See Marianna Torgovnick, Gone Primitive: Savage Intellects, Modern Lives (Chicago: University of Chicago Press, 1990); Michael North, The Dialect of Modernism: Race, Language and Twentieth-Century Literature (Oxford: Oxford University Press, 1994); Walter Benn Michaels, Our America: Nativism, Modernism, and Pluralism (Durham, NC: Duke University Press, 1995); George Hutchinson, The Harlem Renaissance in Black and White (Cambridge, MA: Harvard University Press, 1995); Renée Curry, White Women Writing White: H.D., Elizabeth Bishop, Sylvia Plath, and Whiteness (Westport, CT: Greenwood Press, 2000); Jane Marcus, Hearts of Darkness: White Women Write Race (New Brunswick, NJ: Rutgers University Press, 2004); Sara Ahmed, “A Phenomenology of Whiteness,” Feminist Theory 8, no. 2 (2007): 149–68; La Vinia Delois Jennings, At Home and Abroad: Historicizing Twentieth-Century Whiteness in Literature and Performance (Knoxville, TN: University of Tennessee Press, 2009); Greg Forter, Gender, Race, and Mourning in American Modernism (Cambridge: Cambridge University Press, 2011); Faulkner and Whiteness, ed. Jay Watson (Jackson, MS: University of Mississippi Press, 2011); Carla Kaplan, Miss Anne in Harlem: The White Women of the Black Renaissance (New York: HarperCollins, 2013).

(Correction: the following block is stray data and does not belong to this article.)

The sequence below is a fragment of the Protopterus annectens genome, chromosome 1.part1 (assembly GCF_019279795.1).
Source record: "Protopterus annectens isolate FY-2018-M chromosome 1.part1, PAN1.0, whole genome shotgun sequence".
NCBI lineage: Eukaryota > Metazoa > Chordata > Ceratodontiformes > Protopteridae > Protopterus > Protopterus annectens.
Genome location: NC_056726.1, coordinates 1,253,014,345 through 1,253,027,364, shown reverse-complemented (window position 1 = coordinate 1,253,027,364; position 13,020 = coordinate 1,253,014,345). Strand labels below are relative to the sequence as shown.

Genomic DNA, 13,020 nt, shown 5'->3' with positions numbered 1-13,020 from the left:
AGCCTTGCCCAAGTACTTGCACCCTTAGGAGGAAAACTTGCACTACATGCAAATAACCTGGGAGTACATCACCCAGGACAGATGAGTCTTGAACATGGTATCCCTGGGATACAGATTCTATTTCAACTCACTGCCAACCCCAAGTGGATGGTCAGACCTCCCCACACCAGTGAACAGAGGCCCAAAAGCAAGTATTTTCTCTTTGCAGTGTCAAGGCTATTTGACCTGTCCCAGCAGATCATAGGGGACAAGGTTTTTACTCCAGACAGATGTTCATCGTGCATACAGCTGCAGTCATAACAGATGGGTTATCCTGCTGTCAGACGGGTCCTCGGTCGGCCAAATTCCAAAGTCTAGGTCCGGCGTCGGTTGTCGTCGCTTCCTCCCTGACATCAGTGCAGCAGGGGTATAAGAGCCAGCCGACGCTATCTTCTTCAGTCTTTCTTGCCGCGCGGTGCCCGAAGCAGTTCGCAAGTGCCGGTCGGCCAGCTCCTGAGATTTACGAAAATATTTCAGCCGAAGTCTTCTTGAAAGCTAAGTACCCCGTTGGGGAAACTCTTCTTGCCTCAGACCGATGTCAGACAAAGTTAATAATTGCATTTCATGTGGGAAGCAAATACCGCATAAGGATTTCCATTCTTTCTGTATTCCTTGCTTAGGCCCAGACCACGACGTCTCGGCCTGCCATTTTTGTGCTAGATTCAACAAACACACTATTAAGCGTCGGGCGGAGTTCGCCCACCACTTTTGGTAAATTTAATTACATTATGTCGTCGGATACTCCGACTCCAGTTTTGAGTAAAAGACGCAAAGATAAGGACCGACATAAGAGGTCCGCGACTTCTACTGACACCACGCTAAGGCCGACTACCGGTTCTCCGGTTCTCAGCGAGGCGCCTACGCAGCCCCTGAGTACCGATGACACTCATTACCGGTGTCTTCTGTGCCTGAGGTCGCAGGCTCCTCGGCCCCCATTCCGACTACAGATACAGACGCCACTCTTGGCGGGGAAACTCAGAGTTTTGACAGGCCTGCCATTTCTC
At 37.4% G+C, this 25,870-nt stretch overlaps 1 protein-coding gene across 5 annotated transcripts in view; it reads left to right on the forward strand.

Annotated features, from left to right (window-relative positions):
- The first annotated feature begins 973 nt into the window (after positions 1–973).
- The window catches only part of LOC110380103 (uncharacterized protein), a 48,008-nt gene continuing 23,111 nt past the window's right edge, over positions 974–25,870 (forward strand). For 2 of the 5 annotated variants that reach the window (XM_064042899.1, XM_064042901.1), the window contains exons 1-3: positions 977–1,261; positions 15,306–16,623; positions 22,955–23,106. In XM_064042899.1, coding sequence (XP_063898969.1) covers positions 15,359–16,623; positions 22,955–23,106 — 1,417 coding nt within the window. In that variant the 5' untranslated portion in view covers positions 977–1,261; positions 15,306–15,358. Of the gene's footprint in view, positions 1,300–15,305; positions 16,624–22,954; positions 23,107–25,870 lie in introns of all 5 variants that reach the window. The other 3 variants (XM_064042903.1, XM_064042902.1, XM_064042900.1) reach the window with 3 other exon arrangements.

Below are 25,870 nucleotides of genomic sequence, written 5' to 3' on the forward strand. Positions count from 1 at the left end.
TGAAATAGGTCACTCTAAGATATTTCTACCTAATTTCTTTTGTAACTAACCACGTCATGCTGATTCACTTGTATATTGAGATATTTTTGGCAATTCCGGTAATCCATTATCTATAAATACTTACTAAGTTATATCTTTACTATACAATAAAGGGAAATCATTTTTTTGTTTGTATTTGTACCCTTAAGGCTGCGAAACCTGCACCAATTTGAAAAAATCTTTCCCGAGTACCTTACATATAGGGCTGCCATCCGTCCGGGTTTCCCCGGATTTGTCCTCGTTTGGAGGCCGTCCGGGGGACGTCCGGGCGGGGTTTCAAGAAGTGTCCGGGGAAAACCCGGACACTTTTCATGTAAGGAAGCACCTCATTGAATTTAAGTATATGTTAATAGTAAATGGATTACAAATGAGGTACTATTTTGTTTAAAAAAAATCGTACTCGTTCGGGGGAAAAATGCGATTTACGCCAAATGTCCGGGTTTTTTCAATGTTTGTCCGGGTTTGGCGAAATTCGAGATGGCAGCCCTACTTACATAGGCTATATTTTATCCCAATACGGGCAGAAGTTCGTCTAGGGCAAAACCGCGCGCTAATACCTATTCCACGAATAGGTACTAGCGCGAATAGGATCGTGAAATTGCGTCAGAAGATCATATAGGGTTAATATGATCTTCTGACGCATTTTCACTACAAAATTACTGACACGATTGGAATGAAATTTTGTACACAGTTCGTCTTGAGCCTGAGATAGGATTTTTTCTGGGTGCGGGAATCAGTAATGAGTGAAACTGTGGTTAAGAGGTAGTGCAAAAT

In Anglophone modernist studies, Monica L. Miller’s Slaves to Fashion: Black Dandyism and the Styling of Black Diasporic Identity (Durham, NC: Duke University Press, 2009), Amy Clukey’s Plantation Modernism: Irish, Caribbean, and U.S. Fiction, 1890–1950 (University Park, PA: Penn State University Press, 2009), Anne Anlin Cheng’s Second Skin: Josephine Baker and the Modern Surface (Oxford: Oxford University Press, 2000), Catherine Keyser’s Artificial Color: Modern Food and Racial Fictions (Oxford: Oxford University Press, 2018), and Octavio Gonzalez’s Misfit Modernism: Queer Forms of Double Exile in the Twentieth-Century Novel (University Park, PA: Penn State University Press, 2020), to name some, undertake intersectional approaches; this cluster focuses on intersectional studies of Whiteness.